Often, when we first become a believer, our conversion is akin to a child’s birthday party. There are lots of gifts, party favors, cake, celebration, and affection. And perhaps we think to ourselves, “Wow! Knowing God is like a big party! Why didn’t I convert sooner?!”
But, after a few years, when we reach spiritual adolescence, real life begins to press in upon us and demands our attention. Now, there are expectations placed upon us, such as obligations at school and responsibilities at home. We struggle with rebellion and yearn for personal authenticity. Life is more complicated and perplexing. It’s not simply a party anymore.
This image of personal growth from childhood, through adolescence, to adulthood is a metaphor for the process of spiritual maturation and sanctification. Sometimes, the adolescent stage can be quite turbulent. During this period, perhaps we say to ourselves, “Wow! If knowing God is like reaching puberty, pimples, overwhelming desire, and personal insecurity, then why did I even convert?!” It is often, while we pursue maturity in adolescence, that God often seems quite enigmatic, even hostile.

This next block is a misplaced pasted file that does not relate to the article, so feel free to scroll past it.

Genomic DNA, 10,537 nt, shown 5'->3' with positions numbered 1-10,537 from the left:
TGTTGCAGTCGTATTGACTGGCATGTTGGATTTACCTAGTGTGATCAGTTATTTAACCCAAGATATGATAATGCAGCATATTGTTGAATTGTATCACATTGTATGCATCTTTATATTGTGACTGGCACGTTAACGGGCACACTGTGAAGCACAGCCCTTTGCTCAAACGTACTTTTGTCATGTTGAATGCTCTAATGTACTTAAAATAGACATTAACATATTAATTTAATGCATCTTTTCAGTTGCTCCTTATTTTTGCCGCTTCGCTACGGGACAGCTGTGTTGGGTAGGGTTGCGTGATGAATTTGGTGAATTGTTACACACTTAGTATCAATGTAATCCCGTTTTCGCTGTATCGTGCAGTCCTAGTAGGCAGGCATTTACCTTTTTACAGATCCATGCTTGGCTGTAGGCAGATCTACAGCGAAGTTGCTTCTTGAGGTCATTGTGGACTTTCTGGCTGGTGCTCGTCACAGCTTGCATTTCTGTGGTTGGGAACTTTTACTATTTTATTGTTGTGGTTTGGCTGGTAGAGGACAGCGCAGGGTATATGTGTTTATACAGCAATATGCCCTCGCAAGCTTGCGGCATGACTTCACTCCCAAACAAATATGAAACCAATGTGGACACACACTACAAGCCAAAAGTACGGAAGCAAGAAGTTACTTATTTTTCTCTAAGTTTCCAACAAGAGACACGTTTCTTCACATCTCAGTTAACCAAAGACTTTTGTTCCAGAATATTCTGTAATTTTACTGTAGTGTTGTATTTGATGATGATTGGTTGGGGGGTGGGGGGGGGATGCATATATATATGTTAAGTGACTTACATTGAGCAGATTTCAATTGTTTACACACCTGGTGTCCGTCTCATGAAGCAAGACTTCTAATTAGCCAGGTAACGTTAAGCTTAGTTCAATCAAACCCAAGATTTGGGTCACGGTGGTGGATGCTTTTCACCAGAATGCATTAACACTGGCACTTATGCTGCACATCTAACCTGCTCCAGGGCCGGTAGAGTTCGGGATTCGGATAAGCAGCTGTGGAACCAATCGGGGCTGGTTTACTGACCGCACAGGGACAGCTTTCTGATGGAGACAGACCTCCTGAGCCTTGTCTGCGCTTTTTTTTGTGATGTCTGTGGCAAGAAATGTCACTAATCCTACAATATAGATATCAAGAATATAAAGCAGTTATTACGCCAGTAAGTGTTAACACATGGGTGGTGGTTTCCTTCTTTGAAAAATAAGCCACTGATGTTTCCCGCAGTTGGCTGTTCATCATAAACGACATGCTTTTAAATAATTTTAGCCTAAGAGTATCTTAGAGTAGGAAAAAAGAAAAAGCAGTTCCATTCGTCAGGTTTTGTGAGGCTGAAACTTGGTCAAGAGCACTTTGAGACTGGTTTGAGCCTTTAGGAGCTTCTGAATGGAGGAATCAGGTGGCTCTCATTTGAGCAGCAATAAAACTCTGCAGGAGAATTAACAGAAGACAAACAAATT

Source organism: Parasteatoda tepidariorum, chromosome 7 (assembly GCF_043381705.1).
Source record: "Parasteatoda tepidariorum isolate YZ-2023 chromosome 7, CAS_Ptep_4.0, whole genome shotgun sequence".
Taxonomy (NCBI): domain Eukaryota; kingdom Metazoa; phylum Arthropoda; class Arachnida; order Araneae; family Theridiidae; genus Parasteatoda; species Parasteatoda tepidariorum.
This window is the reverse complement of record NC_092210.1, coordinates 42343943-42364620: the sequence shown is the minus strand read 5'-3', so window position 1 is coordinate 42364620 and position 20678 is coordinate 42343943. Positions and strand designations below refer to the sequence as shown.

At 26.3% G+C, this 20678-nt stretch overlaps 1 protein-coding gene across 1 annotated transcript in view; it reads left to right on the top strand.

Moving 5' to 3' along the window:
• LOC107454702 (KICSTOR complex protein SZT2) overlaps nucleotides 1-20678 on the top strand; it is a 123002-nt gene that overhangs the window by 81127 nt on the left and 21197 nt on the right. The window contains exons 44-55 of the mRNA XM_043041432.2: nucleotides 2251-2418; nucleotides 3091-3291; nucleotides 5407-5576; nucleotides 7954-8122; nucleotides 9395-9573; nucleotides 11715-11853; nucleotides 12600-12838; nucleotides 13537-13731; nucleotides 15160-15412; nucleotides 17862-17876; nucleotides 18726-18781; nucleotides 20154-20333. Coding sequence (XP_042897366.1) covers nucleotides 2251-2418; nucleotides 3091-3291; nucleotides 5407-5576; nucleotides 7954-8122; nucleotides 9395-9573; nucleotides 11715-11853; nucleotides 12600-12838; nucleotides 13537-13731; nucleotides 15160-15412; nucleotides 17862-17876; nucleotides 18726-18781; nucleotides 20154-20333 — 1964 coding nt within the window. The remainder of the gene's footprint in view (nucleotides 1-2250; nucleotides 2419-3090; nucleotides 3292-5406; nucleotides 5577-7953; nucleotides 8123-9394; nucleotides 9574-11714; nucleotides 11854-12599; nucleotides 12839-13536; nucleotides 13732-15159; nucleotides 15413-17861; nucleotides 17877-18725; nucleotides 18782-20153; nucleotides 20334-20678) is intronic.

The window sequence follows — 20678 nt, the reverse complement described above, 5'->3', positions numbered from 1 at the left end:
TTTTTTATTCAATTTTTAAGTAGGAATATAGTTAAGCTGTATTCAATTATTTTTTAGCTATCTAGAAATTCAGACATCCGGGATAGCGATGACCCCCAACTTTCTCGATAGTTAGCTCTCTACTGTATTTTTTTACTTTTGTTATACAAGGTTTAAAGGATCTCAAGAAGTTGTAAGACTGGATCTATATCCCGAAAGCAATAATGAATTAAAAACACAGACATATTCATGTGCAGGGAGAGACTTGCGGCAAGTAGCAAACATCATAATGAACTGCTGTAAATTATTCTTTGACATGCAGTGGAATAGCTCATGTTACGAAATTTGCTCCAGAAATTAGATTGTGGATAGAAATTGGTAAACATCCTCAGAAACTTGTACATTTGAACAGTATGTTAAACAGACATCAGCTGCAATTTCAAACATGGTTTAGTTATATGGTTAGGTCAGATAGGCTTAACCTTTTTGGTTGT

Fortunately, however, we possess the prayer book of ancient Israel, who knew their share of enigmatic experiences with God. In the Psalms, we witness their affliction and learn patterns of prayer for spiritual darkness and perplexity. Consider how Israel lamented when God was enigmatic:
“Why?”–When God Makes No Sense
Why, O Lord, do you stand far away? Why do you hide yourself in times of trouble? (10:1)
Why do you hide your face? Why do you forget our affliction and oppression? (44:24)
“How long?”–When God Delays
My soul also is greatly troubled. But you, O Lord—how long? (6:3)
How long, O Lord, will you look on? Rescue me from their destruction, my precious life from the lions! (35:17)
“Where are You?”–When God Is Silent
They cried for help, but there was none to save; they cried to the Lord, but he did not answer them. (18:41)
To you, O Lord, I call; my rock, be not deaf to me, lest, if you be silent to me, I become like those who go down to the pit. (28:1)
When God seems to us incomprehensible (inexplicable, perplexing, impenetrable), when he delays (through apparent inaction, impediment, setback, interruption), or when he is silent (seeming to ignore and reject us or appear non-responsive and impassive), we know that such experiences are not unique to us. We know that the saints of the Old Testament passed through similar trials.
And we should listen carefully to their prayers and learn to think like they thought.